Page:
Japanese drugstores are stores where you can buy over-the-counter medicines, everyday necessities, and cosmetics (some of them have areas where you can also pick up prescription medication). Just like the photo, there's often bargain goods lined up at the door. They have a cosmetics corner where you can buy cute items for low prices, perfect for any teenaged girl in your life. You can also buy luxury cosmetics for prices cheaper than at department stores, and they also have baby diapers that are extremely popular overseas. Japanese cold medicine is also becoming more and more popular with foreigners, so some drugstores even have sections dedicated to items popular with tourists. You can buy necessary items for daily life at bargain prices, so spending some time there might be worthwhile.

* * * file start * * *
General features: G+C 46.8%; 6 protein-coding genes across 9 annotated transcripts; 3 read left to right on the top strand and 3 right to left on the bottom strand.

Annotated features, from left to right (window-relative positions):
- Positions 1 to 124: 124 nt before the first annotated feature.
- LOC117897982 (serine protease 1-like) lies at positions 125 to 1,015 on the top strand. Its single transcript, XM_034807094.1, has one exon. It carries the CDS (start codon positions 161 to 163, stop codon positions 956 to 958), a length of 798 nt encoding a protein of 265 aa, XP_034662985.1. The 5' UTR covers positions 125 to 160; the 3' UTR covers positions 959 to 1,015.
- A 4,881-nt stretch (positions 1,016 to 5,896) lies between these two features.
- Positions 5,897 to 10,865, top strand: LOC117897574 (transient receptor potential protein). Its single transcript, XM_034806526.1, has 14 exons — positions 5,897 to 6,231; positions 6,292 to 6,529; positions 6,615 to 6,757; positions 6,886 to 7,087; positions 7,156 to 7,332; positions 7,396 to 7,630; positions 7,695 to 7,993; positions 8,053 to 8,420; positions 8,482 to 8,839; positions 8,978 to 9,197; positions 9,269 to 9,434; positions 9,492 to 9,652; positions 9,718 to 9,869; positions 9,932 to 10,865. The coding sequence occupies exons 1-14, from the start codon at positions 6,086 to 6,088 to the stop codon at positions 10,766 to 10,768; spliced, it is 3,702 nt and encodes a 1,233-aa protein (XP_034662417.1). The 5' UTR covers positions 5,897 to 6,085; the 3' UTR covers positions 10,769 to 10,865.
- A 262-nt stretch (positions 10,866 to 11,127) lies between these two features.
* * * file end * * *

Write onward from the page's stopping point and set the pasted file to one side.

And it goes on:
3. Aim for bargain goods at the drugstore


Matsumoto Kiyoshi Official Homepage (Japanese only)

4. Go to flea markets

Flea markets are held all around the country every weekend. You can spend time looking at all the booths, from people selling items they don't use to actual shops, and lately there have even been people selling their handmade professional-level clothing and accessories. In areas where entry isn't regulated, popular items may get sold out in the morning so try to get there early. If you find something you like, it might be fun to haggle over the price. The flea market in Shinjuku's Central Park is often frequented by foreign travelers, and the retro products, secondhand clothes, and useful stationery that you can only find in Japan are popular. You can buy stuff at flea markets at prices that would be impossible in a store, but you can't return items so make sure that everything works before you buy.


4. Go to flea markets


Furima Guide Official Homepage (Japanese only)

5. Go to recycle shops